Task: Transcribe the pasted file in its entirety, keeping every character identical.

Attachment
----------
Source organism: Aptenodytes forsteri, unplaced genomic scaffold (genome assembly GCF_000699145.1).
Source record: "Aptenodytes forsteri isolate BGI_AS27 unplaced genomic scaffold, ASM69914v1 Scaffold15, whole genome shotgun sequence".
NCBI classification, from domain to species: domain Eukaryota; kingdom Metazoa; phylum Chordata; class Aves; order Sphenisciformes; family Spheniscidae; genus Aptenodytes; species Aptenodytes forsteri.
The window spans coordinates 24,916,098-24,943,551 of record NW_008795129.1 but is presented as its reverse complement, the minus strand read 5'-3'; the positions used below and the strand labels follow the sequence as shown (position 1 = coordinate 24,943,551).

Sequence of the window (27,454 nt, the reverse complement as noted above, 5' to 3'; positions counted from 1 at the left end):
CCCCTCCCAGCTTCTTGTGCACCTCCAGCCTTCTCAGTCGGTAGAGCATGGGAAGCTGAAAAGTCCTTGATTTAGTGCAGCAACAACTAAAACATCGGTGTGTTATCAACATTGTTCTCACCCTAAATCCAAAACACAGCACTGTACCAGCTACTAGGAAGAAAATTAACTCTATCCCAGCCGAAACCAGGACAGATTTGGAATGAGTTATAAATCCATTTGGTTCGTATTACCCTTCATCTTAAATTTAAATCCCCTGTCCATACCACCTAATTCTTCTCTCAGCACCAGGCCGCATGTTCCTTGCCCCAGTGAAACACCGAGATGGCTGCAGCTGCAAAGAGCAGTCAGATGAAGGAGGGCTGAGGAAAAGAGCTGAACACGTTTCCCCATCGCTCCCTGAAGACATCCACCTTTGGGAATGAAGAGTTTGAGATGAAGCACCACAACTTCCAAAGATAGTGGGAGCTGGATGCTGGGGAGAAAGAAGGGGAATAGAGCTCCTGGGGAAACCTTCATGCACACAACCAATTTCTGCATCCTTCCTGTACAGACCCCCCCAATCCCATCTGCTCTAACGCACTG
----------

Source organism: Aptenodytes forsteri, unplaced genomic scaffold (genome assembly GCF_000699145.1).
Source record: "Aptenodytes forsteri isolate BGI_AS27 unplaced genomic scaffold, ASM69914v1 Scaffold15, whole genome shotgun sequence".
NCBI classification, from domain to species: domain Eukaryota; kingdom Metazoa; phylum Chordata; class Aves; order Sphenisciformes; family Spheniscidae; genus Aptenodytes; species Aptenodytes forsteri.
The window spans coordinates 24,916,098-24,943,551 of record NW_008795129.1 but is presented as its reverse complement, the minus strand read 5'-3'; the positions used below and the strand labels follow the sequence as shown (position 1 = coordinate 24,943,551).

Sequence of the window (27,454 nt, the reverse complement as noted above, 5' to 3'; positions counted from 1 at the left end):
CCCCTCCCAGCTTCTTGTGCACCTCCAGCCTTCTCAGTCGGTAGAGCATGGGAAGCTGAAAAGTCCTTGATTTAGTGCAGCAACAACTAAAACATCGGTGTGTTATCAACATTGTTCTCACCCTAAATCCAAAACACAGCACTGTACCAGCTACTAGGAAGAAAATTAACTCTATCCCAGCCGAAACCAGGACAGATTTGGAATGAGTTATAAATCCATTTGGTTCGTATTACCCTTCATCTTAAATTTAAATCCCCTGTCCATACCACCTAATTCTTCTCTCAGCACCAGGCCGCATGTTCCTTGCCCCAGTGAAACACCGAGATGGCTGCAGCTGCAAAGAGCAGTCAGATGAAGGAGGGCTGAGGAAAAGAGCTGAACACGTTTCCCCATCGCTCCCTGAAGACATCCACCTTTGGGAATGAAGAGTTTGAGATGAAGCACCACAACTTCCAAAGATAGTGGGAGCTGGATGCTGGGGAGAAAGAAGGGGAATAGAGCTCCTGGGGAAACCTTCATGCACACAACCAATTTCTGCATCCTTCCTGTACAGACCCCCCCAATCCCATCTGCTCTAACGCACTG